Emily is a 29-year-old Caucasian female who entered psychotherapy because she was concerned about the direction her life was headed. Her mood over the past year has worsened, a mood she described as “sour” and “joyless”, and she reported to you in the first session that she finds herself wondering what the point of her job, her marriage, and even her life is. Her family of origin was intact and upper middle class. She has two younger sisters, aged 26 and 24, both of whom have children. She described her mother, a librarian at a University, as strict, protective, and loving. Her father is good natured, but distant. He is a pediatrician. She indicated that negative emotions were generally dismissed in her family. She stated her relationship with her family is the same as it has always been, but she did not elaborate although she did report that her mother seemed closer to her younger sisters than to her. She was raised Methodist, not currently attending church, but is religious, although she does not like “institutionalized” religion. She has always had a lot of friends, but few of them have been very intimate. She graduated from a good law school in the top 20% of her class, always achieved good marks in school. 

  Her most immediate concern is that her marriage of four years to Jacob (28) is experiencing difficulties. Both are lawyers in a local firm. They are doing well financially, but she reported they have lost the spark. Much of the difficulty according to her stems from her not wanting to have children. Although when they got married, she thought she wanted kids, she now doesn’t. In reporting this, she somewhat defensively asked the intake interviewer “Don’t I have the right to change my mind?” They have sexual relations approximately once a month and have “yelling” arguments at least weekly. She stated that she frequently feels irritated and annoyed by other people, and came across to the interviewer as guarded. She describes her job as “fine” but did not elaborate. She did mention that if she wants to make full partner, she needs to increase her billable hours.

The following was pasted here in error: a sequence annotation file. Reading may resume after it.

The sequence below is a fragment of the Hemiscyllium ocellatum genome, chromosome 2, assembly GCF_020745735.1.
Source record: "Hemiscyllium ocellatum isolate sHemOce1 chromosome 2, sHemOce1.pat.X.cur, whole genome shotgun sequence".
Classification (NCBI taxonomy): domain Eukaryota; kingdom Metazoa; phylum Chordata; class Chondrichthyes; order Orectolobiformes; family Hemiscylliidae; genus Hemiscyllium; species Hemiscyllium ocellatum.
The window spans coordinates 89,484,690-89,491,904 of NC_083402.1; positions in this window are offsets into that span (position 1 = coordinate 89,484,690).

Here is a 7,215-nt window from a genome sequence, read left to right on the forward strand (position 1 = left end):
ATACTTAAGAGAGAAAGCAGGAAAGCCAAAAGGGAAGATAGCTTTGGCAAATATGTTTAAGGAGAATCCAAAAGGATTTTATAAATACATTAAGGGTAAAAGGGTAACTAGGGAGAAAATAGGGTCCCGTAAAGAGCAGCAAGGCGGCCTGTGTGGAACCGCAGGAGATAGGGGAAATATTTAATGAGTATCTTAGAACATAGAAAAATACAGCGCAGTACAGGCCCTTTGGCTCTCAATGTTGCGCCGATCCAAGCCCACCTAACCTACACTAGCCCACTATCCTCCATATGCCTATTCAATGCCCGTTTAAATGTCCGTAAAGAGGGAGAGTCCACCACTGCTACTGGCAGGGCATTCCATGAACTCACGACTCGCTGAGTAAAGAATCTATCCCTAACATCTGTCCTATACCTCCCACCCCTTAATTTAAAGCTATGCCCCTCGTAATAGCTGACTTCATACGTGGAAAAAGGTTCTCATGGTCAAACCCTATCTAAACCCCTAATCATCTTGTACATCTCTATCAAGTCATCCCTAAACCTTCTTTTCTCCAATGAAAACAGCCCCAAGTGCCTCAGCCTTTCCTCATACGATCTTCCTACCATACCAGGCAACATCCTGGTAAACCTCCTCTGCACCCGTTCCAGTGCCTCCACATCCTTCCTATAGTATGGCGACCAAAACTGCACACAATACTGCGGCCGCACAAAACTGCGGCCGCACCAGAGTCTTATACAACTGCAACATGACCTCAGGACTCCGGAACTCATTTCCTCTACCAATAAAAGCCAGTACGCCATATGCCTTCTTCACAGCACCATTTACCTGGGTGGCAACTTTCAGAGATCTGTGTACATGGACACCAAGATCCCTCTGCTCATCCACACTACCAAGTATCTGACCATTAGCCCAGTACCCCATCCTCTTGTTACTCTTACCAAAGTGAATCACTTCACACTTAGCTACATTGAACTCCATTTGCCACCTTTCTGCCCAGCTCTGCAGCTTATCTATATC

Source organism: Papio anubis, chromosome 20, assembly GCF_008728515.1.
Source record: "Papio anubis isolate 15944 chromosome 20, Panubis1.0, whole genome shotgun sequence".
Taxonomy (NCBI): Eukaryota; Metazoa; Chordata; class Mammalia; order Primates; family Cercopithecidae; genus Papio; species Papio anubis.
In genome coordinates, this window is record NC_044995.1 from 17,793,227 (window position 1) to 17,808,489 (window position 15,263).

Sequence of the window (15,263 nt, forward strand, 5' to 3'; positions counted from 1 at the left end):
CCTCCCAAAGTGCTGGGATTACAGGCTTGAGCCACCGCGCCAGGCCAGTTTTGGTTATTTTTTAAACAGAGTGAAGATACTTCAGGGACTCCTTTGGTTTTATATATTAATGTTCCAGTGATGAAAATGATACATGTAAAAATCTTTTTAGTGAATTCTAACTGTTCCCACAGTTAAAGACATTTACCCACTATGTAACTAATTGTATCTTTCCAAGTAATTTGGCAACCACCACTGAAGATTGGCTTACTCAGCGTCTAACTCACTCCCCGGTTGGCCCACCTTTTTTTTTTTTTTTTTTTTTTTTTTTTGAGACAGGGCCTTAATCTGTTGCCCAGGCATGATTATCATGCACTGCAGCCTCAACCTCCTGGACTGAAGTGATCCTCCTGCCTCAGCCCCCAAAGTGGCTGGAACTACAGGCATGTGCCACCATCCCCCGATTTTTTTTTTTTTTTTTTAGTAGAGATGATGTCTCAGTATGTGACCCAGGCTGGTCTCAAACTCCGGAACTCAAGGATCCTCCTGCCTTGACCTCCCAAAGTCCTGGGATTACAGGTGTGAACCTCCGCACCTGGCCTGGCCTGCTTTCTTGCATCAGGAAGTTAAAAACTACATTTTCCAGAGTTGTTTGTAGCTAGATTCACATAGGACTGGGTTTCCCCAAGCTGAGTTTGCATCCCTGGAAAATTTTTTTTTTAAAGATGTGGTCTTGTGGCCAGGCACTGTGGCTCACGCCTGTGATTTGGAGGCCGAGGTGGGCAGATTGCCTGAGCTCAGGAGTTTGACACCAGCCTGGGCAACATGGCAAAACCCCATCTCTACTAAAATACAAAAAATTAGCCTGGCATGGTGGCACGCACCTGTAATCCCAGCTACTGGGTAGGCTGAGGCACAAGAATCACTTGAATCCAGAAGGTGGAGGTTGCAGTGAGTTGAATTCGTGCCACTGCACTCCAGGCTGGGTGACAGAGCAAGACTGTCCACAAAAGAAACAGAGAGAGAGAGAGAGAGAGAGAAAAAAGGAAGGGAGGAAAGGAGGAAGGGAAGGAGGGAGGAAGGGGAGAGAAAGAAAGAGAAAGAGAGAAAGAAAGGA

A modern psychodynamic lens would be crucial to understanding this woman’s presentation. By that I mean it would be crucial to explore in therapy how her identity was influenced by her role in her family system (her representations of herself in relation to them), it would be important to hypothesize that Emily likely had trouble processing certain negative feelings, and that she likely repressed certain aspects of her experience and rationalized others as a function of these conflicts.  In short, she is confused and conflicted about who she is and does not know how to move forward in an adaptive way. The psychodynamic perspective allows for “insight” into key variables associated with herself, which in turn would open up avenues for adaptive change.

(If you are interested in learning more about modern psychodynamic theory, I recommend fellow PT blogger, Jonathan Shedler. In addition, some excellent modern psychodynamic authors include Paul Wachtel, Hanna Levenson, Diana Fosha, Leigh McCullough Valiant, and Nancy McWilliams. If Emily were my sister, I would recommend she see a therapist very familiar with these authors.)